Baltimore City's Cylburn Arboretum is an artist's paradise, which is why painter Patricia Bennett has been drawn to the 207-acre grounds of trees and gardens since 2005.
But unlike other artists who dot the landscape of the longtime city park, Bennett, of Mount Washington, now has an official reason to be there.
Since January, the 36-year-old attorney's wife and busy mother of two young children has been working as Cylburn Arboretum's first-ever artist-in-residence, a program that city officials say is designed to formalize the natural connection between artists and the arboretum.
Bennett receives a $2,000 stipend for the year and the prestige of illustrating one of north Baltimore's best known and most picturesque tourist attractions.
For Bennett, who grew up in Homeland and used to live and paint in Charles Village, painting at Cylburn is a personal labor of love.
"I care about it," she said. "It's in my neighborhood."
Now, Bennett is preparing to culminate the year with her own 2013 Artist-in-Residence Show, Nov. 1-3 and 5-7, at the arboretum's Vollmer Center, 4915 Greenspring Ave., with an opening reception Nov. 1. The show, featuring 30 of her paintings, is free and open to the public.
But those who come expecting to see nature painting will be in for a surprise. In addition to painting nature, Bennett is also a "live-event" artist, who is often hired to do impressionistic paintings in real time — "as they happen," she said — at weddings, birthday parties and other events around the region.
She first came to the attention of Cylburn Arboretum officials when she painted "live" during a Solstice in the City event on the grounds in June 2012.
"It's like plein air (open air painting), except it's about people. I've always liked painting people more than landscapes," said Bennett, who studied at the Art Institute of Chicago and Schuler School of Fine Arts in Baltimore, and refers to herself as a fine art painter on her website, http://www.patriciabennettstudio.com.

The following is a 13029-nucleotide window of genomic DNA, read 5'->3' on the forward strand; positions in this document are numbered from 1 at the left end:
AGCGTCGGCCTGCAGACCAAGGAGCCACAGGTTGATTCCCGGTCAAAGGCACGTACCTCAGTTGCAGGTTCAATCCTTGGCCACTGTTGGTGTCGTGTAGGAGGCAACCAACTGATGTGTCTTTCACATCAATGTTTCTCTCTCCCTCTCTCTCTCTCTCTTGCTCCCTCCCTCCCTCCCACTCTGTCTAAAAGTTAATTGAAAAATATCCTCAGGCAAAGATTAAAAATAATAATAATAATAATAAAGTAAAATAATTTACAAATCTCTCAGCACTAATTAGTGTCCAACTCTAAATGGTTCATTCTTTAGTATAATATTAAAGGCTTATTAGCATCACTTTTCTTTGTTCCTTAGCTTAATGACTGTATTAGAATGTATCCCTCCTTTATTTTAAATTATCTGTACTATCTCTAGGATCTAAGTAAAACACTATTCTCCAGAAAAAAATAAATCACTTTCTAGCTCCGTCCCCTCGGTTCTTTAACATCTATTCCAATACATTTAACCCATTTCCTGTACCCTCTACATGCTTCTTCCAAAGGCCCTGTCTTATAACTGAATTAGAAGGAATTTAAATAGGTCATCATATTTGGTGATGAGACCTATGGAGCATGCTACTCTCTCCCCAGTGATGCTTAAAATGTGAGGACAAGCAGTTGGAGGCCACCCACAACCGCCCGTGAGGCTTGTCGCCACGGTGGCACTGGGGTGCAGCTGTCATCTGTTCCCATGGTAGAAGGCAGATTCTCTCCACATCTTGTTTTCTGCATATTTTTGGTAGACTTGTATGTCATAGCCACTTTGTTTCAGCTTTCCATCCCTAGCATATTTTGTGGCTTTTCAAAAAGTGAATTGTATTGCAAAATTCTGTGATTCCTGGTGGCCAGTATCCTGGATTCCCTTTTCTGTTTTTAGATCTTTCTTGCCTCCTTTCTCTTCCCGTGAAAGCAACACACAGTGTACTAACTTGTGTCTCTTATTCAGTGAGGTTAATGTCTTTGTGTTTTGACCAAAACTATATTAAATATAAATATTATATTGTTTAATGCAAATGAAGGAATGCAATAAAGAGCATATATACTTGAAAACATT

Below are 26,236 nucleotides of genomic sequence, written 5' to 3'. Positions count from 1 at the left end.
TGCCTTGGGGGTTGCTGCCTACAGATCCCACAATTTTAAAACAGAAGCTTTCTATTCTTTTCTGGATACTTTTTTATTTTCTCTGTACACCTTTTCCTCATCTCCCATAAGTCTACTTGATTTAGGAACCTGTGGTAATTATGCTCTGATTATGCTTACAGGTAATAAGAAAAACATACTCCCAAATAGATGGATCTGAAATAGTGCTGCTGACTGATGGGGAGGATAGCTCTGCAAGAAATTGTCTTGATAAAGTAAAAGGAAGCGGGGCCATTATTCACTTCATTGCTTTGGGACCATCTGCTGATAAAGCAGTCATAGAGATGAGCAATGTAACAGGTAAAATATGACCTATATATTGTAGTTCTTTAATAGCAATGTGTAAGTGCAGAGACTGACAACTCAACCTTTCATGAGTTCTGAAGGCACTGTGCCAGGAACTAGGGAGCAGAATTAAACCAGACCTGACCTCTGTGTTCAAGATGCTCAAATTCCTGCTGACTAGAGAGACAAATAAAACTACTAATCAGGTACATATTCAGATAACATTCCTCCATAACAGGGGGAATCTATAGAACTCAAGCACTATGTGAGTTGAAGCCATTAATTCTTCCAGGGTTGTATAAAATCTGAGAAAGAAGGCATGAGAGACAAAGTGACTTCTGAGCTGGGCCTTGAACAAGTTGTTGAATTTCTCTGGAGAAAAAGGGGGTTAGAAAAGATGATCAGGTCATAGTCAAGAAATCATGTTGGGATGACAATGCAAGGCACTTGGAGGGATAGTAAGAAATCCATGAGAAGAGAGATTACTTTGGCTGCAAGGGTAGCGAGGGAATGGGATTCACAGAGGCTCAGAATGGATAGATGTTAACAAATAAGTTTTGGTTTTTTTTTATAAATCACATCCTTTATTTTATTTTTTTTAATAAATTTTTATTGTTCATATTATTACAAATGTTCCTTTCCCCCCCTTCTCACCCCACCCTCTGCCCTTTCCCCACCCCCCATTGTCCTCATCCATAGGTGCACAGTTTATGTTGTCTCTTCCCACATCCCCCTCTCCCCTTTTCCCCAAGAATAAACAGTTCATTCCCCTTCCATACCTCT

She also has a degree in physics from Reed College in Portland, Ore. Her father, Vann Bennett, is a former professor of biology at Johns Hopkins University, who now works for Duke University.
In living color
As a live-event artist, Bennett has painted everything from her grandmother's 96th birthday party to a client's 40th birthday party.
"They're going to hang it up in their house," she said.
Live-event painting strikes a chord with customers, Bennett said.
"People love it," she said. "They really like seeing me paint and they like seeing the painting happen. They like finding themselves in the painting."
Starting an annual artist-in-residence program not only brings prestige to the artist, but helps Cylburn Arboretum market itself as a destination for artists and art lovers, said Lynda McClary, executive director of the arboretum.
"Being associated with art, that's the exposure for us," McClary said. She called it "adding to our cachet," and noted that city horticulturists have "transformed" the arboretum in the three years since it was closed in 2008 for a year for construction of a visitors center.
McClary said the arboretum is part of the Walters Art Museum's Art Walk, and that the website finegardening.com has come to take photos.
"They called us," she said.